In the Cascades, houses that handle the snow poorly are nicknamed “westside homes” because snow avalanches over entrances or piles up in huge drifts against the house.
If you’re building near the ocean, the design should handle lots of rain with big eaves and rot-resistant materials. West-facing windows in eastern Washington could make your house unbearably hot in the summer. In the forest, your house will be dark unless you have plenty of windows.
Doing some work yourself
If you have the skills (or want to learn), you can save money by doing some of the building yourself. This is especially valuable with expensive finish carpentry.
General contractors may let you do some of the work; just make sure the arrangement is clearly spelled out in your contract. And don’t underestimate the time demands (or overestimate your skills), or you’ll slow down your project.
Those with construction experience are often tempted to act as their own general contractor. But a local builder is more likely to have relationships with local subcontractors, and can put pressure on them to keep your project on schedule. You may also have trouble sourcing people, and may even be forced to pay extra to bring in workers from elsewhere.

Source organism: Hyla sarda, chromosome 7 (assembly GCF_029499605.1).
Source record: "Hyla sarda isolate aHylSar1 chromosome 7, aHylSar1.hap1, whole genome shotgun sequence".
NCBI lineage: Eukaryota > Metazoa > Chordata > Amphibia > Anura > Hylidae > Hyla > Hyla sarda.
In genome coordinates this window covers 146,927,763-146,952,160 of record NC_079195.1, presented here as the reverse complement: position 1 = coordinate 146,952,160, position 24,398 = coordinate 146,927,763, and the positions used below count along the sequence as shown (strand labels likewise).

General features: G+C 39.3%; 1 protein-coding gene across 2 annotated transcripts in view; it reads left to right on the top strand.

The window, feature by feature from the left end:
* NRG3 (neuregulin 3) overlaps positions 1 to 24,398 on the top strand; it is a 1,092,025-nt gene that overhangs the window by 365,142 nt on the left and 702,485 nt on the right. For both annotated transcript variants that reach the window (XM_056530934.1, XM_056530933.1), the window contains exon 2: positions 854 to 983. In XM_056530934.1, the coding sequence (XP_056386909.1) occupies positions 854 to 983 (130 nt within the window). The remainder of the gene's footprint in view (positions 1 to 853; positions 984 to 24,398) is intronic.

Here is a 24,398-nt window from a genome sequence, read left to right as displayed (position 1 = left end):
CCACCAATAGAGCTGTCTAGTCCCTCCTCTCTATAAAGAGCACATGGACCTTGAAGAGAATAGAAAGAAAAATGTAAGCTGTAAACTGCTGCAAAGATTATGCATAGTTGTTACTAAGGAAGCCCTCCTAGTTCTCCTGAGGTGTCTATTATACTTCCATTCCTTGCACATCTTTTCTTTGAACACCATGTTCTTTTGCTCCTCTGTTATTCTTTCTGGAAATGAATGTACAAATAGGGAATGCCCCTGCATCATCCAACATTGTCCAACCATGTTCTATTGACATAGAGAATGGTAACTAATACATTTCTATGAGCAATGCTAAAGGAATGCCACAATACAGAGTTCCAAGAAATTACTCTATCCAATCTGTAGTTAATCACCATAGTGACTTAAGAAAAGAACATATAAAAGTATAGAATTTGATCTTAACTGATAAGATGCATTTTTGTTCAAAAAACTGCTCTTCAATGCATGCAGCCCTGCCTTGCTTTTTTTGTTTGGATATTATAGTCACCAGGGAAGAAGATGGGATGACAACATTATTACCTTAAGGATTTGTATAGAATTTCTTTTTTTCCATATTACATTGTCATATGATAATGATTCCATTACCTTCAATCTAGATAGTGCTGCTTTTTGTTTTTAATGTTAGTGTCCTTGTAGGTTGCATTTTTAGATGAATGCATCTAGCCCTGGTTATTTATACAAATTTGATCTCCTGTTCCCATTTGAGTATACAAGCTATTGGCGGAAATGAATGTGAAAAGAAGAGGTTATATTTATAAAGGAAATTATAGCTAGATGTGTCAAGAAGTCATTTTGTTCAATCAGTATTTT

Building your own house is incredibly gratifying, just know that construction skills take practice and your house may not turn out as polished as one done by a pro.
The process is lengthy
Expect a minimum of two years to pass from the moment you decide to build until the time you can occupy the dwelling. If you plan to do some of the work yourself, it likely will take even longer.
Building in the city is relatively simple since you can hook up to water, sewer and power. In the country, an extensive amount of time is spent answering the “Can I build here?” question.
Before you even proceed with plans and permits, you’ll likely have to survey the land, plan a septic field, dig a well and schedule geologic testing.
It’s also rushed
A surprise to many is that the actual building window for new construction is fairly short. You usually have about one year to finish the house after breaking ground.